Printmaking Techniques

Linocut

 

A linocut is a relief print produced in a manner similar to a woodcut but that uses linoleum as the surface into which the design is cut and printed fromThe lino block consists of a thin layer of linoleum with a canvas backing. The soft linoleum can be cut away more easily than a wood-block and in any direction (as it has no grain) to produce a raised surface that can be inked and printed. Its slightly textured surface accepts ink evenly.

Screenprint

 

A printing technique whereby a mesh is used to transfer ink onto a substrate, except in areas made impermeable to the ink by a blocking stencil. A squeegee is moved across the screen to fill the open mesh apertures with ink along a line of contact. This causes the ink to wet the substrate and be pulled out of the mesh apertures as the screen springs back after the blade has passed. One color is printed at a time, so several screens can be used to produce a multicoloured image or design.

Etching

 

A chemical action is used to produce incised lines in a metal printing plate which then hold the applied ink and form the image. The plate is prepared with an acid-resistant ground, lines are drawn through the ground, exposing the metal. The plate is then immersed in acid and the exposed metal is ‘bitten’, producing incised lines. The resist is removed and ink applied to the sunken lines, but wiped from the surface. The plate is then placed against paper and passed through a printing press to transfer the ink from the recessed lines.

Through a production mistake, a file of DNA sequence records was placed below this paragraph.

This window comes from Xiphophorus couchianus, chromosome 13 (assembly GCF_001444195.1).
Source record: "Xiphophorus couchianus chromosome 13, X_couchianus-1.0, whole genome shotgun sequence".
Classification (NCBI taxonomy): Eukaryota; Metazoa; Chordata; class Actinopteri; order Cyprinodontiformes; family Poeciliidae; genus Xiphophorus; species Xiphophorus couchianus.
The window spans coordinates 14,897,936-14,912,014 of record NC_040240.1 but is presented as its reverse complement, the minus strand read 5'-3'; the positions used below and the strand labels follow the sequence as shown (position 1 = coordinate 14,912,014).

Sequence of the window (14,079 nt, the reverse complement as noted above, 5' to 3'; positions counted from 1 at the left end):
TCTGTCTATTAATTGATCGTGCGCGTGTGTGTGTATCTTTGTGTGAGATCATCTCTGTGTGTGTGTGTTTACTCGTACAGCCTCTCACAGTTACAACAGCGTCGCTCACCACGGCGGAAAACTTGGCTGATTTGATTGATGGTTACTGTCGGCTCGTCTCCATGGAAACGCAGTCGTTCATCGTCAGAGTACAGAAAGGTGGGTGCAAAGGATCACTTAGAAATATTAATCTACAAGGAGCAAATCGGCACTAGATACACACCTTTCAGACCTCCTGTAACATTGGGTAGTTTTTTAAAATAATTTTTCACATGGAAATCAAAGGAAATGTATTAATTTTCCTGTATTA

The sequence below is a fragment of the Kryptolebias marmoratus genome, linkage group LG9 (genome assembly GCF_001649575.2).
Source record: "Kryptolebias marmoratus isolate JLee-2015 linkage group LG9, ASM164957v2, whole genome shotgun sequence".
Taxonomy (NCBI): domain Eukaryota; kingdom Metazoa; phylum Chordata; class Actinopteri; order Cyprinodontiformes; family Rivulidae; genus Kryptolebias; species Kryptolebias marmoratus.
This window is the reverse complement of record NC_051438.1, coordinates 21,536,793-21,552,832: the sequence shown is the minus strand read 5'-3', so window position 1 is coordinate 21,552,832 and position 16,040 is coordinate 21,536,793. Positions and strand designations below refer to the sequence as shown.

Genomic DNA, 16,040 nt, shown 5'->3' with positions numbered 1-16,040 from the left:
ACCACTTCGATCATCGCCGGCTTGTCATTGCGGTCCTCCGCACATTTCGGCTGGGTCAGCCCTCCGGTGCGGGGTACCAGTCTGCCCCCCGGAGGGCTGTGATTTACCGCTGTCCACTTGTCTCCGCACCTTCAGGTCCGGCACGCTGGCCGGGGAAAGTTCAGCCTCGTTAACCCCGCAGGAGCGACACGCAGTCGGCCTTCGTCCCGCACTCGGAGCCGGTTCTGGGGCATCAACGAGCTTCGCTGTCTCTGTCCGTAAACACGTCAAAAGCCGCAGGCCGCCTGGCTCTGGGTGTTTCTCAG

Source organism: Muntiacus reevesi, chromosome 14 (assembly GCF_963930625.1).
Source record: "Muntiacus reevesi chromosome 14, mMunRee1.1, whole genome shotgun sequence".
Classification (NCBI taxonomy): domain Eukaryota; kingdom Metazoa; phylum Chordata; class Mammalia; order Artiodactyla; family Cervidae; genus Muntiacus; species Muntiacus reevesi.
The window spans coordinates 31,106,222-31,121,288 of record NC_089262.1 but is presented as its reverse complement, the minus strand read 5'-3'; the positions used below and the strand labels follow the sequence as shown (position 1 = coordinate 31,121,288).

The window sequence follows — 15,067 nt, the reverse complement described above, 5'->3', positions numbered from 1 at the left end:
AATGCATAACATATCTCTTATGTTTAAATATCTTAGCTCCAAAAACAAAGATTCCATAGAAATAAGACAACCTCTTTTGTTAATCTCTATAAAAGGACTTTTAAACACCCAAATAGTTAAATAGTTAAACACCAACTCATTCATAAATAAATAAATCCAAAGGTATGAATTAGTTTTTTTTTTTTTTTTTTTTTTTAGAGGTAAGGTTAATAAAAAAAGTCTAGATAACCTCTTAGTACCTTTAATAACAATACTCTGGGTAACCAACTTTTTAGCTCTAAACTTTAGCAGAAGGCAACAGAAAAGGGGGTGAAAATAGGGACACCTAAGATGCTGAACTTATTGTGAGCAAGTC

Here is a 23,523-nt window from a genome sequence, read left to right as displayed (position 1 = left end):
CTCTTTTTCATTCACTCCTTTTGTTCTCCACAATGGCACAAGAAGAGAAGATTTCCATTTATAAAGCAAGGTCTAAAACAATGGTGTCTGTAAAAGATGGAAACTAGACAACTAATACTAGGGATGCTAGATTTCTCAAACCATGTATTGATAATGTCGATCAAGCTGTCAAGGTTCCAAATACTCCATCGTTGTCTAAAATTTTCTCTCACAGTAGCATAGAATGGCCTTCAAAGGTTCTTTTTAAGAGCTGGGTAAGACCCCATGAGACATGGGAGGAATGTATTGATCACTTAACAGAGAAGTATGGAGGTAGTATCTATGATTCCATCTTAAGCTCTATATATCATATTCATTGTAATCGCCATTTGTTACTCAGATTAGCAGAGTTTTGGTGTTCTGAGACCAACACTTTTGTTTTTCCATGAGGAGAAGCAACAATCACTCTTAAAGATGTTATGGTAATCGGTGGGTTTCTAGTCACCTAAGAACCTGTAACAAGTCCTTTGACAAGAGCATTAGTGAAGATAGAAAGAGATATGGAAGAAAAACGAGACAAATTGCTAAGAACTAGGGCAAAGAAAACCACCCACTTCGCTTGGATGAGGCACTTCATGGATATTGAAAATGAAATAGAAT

Monoprint

 

A form of printmaking where the image can only be made once, unlike most printmaking which allows for multiple originals. An impression is printed from a reprintable plate, but in such a way that only one of its kind exists, for example by incorporating unique hand-colouring or collage. The beauty of monoprinting lies in its spontaneity and its allowance for combinations of printmaking, painting and drawing media.

Collagraph

 

This is a really versatile printing process in which a textured plate is inked up and put through a press. Different textures hold varying amounts of ink and print different tones. Anything with a low relief texture can be stuck down and used: wallpaper, leaves, fabrics, tapes and threads etc. The collagraph plate is then varnished and can be printed intaglio or relief.